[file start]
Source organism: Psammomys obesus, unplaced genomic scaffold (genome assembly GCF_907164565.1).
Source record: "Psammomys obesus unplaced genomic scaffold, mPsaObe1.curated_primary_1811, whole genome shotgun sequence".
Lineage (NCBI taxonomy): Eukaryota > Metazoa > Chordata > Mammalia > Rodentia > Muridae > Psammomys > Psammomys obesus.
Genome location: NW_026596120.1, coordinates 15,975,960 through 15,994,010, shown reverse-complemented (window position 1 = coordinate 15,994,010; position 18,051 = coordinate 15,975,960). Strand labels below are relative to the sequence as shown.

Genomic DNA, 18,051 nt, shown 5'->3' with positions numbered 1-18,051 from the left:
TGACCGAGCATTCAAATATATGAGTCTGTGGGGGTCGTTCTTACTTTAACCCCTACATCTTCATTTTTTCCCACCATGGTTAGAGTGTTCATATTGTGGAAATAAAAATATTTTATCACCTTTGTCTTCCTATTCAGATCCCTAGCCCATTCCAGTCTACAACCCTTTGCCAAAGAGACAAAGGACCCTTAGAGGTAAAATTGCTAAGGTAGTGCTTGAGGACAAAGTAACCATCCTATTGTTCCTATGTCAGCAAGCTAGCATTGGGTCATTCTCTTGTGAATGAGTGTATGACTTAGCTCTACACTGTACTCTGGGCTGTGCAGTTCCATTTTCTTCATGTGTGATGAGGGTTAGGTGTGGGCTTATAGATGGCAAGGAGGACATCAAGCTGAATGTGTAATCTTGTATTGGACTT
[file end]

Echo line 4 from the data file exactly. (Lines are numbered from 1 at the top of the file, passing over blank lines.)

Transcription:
Genome location: NW_026596120.1, coordinates 15,975,960 through 15,994,010, shown reverse-complemented (window position 1 = coordinate 15,994,010; position 18,051 = coordinate 15,975,960). Strand labels below are relative to the sequence as shown.